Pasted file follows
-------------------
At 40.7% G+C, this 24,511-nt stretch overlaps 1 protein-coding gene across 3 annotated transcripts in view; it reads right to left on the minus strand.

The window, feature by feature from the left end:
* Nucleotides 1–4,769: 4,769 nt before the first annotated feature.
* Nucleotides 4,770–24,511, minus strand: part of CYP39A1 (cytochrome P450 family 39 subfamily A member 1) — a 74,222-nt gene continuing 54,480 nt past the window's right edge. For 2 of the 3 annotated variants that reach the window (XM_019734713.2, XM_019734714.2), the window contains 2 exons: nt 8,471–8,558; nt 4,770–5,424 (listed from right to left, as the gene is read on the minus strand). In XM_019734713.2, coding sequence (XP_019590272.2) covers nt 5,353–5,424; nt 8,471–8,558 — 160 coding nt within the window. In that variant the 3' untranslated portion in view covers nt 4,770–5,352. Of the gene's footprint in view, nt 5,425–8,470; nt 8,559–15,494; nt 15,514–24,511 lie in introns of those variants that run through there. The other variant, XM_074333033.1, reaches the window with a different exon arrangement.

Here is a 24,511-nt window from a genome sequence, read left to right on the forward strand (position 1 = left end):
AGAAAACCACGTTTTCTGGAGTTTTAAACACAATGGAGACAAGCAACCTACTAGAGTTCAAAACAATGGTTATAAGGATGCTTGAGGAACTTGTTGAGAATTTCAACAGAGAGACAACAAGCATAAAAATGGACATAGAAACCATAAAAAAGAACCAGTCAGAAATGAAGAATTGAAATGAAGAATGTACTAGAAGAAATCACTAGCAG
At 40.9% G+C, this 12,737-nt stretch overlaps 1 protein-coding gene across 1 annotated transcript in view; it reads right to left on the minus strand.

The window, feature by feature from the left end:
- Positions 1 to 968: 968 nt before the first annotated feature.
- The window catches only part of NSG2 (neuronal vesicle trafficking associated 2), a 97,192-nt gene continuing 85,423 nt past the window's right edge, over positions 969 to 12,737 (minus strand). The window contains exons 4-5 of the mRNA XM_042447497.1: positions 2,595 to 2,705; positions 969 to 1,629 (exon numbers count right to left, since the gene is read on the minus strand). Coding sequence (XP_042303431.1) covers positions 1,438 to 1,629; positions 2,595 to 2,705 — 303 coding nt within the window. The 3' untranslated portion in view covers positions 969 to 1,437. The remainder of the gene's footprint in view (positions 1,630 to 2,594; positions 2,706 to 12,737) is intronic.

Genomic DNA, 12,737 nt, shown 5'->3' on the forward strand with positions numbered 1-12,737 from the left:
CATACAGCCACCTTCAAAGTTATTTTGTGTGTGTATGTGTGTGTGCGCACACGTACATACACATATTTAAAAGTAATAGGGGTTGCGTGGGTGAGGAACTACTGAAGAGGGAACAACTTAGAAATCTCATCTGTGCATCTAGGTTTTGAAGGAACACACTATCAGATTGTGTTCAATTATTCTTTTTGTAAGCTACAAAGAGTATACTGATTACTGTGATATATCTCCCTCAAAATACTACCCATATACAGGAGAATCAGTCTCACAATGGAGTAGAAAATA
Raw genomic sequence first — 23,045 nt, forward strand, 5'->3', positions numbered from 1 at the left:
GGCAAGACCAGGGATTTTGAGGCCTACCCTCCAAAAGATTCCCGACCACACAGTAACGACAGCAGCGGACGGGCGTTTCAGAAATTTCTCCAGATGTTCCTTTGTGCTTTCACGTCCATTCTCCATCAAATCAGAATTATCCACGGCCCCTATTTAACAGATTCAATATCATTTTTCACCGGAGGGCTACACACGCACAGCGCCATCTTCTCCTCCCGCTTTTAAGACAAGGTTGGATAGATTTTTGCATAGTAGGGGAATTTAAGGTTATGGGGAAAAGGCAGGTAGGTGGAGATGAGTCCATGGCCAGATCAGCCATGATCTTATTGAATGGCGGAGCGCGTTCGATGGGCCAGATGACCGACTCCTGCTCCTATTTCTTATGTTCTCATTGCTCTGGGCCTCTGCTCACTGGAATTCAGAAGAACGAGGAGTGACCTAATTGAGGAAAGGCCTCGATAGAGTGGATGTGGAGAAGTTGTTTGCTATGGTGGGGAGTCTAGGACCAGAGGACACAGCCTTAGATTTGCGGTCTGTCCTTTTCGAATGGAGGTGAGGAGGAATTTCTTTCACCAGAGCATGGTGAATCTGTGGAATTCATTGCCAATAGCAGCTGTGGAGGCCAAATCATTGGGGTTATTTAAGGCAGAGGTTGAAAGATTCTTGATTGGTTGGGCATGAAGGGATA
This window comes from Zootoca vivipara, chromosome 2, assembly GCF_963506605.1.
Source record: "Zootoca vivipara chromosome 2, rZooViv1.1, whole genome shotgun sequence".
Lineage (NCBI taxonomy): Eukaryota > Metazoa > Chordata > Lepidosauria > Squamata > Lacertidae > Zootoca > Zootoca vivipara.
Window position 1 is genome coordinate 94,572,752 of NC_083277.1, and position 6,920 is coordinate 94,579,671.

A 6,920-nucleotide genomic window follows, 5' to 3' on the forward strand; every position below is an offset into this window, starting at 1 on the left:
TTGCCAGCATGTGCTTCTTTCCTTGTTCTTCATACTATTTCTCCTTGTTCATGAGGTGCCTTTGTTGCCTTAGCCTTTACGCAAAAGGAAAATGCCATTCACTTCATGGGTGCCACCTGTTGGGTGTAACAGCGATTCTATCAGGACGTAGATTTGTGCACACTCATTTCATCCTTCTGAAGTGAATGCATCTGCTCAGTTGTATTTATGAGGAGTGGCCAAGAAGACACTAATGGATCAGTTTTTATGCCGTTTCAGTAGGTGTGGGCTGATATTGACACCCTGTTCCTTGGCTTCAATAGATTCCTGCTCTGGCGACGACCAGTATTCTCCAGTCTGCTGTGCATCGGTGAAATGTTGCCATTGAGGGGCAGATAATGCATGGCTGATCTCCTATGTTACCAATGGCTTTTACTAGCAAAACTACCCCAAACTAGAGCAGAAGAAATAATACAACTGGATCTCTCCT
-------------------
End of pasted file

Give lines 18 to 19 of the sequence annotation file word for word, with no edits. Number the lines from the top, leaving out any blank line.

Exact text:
Window position 1 is genome coordinate 94,572,752 of NC_083277.1, and position 6,920 is coordinate 94,579,671.

A 6,920-nucleotide genomic window follows, 5' to 3' on the forward strand; every position below is an offset into this window, starting at 1 on the left: